Hard to believe, but it has been over 3 years since I spit out SiteSpider. Not that it's any earth-shattering tool, but really surprises me how fast time flies. The other day I was talking with a buddy about a couple of topics: control invokes to update controls on a form's main thread, and creating worker threads. The threading issue is top of mind for me right now in part because our debugging tips and tricks session at the MSDN event talks about debugging multithreaded applications.
I decided to brush the dust off of SiteSpider and do a little polishing. So, what is SiteSpider? First a little history: years ago (I'm guessing 2001-2002 time frame) I was walking past the office of some developers I worked with in another division. While chatting, I noticed they were running a tool that scanned their content (it was an online encyclopedia, actually) and generated a list of 404's, etc.
Now, while the tool they used was pretty feature complete, I figured the basic premise would be a fun side project -- and that's SiteSpider. You point it at a URL, and it crawls a site and generates a link tree, and allows you to look for broken links, slow pages, etc. It's a handy tool to run against your site a couple times a year.
In this version, the biggest change is support for multiple threads. You can specify anywhere from 1 to 100 threads -- obviously, extending beyond 10 threads or so is something you need to be cautious of, but this speeds up the work considerably. The image below shows the new settings dialog:
The request delay applies to the individual thread -- so with multiple threads, bear that in mind. In addition, the Max Page Size will limit the parsing of a page in case the spider hits a ridiculously large file.
If you're running with the source code, you can see the threads in the threads window while broken into the debugger:
In the above, there are 5 worker threads (all parked on the Fetch method). The design of the app had to change pretty significantly to support the change. This is largely because of the circular nature of links in a given site, and the coordination of work between threads. To facilitate that, an additional thread called Work Coordinator (seen above) manages the worker threads.
The other nice (and simple) change is the history:
... so for frequent sites, it's not just an empty text box. (They are in order from last used, and can be cleared in the settings dialog.)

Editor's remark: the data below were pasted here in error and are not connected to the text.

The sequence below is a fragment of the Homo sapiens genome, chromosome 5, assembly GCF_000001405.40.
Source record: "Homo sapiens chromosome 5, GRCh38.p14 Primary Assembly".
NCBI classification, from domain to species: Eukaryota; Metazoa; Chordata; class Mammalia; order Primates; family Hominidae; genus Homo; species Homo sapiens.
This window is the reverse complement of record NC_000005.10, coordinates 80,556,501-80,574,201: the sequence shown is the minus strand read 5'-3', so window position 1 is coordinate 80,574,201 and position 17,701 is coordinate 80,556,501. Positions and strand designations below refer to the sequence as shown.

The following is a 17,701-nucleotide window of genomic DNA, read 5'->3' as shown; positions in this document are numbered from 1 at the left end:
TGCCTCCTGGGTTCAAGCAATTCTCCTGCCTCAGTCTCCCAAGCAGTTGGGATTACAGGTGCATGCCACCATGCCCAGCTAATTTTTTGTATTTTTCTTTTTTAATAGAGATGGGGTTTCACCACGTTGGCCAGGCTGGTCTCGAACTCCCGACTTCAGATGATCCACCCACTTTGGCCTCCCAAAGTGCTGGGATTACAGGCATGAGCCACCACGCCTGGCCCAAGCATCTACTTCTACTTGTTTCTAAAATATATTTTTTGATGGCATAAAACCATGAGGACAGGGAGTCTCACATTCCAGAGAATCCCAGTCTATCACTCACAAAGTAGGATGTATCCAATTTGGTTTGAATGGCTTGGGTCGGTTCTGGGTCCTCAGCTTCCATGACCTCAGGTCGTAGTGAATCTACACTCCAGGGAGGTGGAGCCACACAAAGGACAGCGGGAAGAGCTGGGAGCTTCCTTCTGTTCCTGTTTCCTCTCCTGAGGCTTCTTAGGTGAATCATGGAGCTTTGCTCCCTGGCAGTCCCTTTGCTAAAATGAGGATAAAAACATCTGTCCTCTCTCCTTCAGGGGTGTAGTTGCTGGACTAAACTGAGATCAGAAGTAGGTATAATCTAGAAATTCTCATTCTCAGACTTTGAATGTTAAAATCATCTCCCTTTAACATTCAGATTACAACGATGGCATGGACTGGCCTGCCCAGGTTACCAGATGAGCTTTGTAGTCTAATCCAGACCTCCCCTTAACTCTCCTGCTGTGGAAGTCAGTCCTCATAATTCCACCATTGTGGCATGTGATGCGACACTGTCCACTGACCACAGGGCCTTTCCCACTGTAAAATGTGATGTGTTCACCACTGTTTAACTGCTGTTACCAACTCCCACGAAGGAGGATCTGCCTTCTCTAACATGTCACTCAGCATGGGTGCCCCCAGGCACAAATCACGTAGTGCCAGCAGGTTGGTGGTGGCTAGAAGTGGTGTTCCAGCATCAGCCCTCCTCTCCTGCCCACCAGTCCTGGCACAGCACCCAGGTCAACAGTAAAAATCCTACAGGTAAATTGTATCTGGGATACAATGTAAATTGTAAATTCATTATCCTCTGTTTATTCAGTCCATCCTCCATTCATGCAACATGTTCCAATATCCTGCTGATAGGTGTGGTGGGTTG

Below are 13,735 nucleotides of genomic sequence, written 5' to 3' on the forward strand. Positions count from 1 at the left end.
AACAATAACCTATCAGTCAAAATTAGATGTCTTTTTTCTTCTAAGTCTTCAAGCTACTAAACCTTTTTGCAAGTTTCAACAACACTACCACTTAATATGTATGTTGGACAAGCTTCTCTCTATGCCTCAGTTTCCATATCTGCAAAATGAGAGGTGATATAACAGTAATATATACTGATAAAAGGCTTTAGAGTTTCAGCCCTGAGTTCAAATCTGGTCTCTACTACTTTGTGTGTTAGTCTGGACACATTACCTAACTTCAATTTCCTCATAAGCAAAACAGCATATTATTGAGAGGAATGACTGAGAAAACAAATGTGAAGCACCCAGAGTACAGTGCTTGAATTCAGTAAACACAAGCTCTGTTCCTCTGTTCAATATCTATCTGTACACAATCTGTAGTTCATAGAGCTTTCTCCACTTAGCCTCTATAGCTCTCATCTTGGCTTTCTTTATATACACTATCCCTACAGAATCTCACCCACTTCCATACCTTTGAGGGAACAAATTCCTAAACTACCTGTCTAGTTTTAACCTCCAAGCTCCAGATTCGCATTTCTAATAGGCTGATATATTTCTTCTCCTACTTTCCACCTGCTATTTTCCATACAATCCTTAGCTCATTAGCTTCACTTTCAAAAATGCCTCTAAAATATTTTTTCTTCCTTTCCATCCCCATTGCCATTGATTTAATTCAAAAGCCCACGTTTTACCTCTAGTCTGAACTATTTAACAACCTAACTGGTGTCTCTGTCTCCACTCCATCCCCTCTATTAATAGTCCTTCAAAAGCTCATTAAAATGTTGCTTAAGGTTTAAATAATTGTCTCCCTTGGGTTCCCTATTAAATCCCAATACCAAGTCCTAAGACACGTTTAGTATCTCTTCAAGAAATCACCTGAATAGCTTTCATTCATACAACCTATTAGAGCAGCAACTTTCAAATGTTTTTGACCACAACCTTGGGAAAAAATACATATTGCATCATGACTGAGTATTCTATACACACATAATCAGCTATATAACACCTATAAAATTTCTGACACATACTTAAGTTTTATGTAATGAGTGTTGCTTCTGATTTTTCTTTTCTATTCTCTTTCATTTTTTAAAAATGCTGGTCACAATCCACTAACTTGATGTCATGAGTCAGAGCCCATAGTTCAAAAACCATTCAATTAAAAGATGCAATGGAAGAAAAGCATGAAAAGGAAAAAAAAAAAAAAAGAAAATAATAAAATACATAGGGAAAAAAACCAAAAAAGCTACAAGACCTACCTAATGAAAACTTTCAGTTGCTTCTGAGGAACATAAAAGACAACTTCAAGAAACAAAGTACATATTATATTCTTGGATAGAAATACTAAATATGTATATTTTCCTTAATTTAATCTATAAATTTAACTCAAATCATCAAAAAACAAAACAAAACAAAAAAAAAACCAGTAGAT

Another item I included in this project is a test website. I created this project primarily as a test bench so various conditions can be tested deterministically. The main MVC-based site essentially creates an infinitely-deep tree that can be crawled. Through parameters in the URL, you can specify the number of branches on each node, the current node, the current page on the current node, and the request delay. For example, suppose you would like to create a tree where each node on the tree contains 6 branches. If you'd like to start at the root of such a tree, with no page delay, the request would look like so:
In this case, notice we're just sending /6/1 in the URL. A /2/1 would be a binary tree. In the case above, I specified a crawl depth of 6. In this case, this was a fairly deep test and queried about 56,000 pages in a little over 3 minutes (localhost helped out a lot, I admit!).
The other two tests in the projects are a "bigpage" test, that allows you to test the max page size setting. The other is a test tree (similar in concept as the above, but not dynamic) that attempts to ferret out multithreaded issues and depth issues. For example, page A has links to B and C, and B has links to C and D. Page C has a 2 second "working" delay. There are a few other circular references in the tree, and it's easily modified for testing purposes. As it is now, a successful test should look like:
So, that's all there is to it. The application _does_ save the response stream so it's possible to view that response, but it's just not coded yet. Another known issue: robots files are not honored. Ideally, this would be a configurable option.
To download the executable, click here:
To download the source and test project, click here: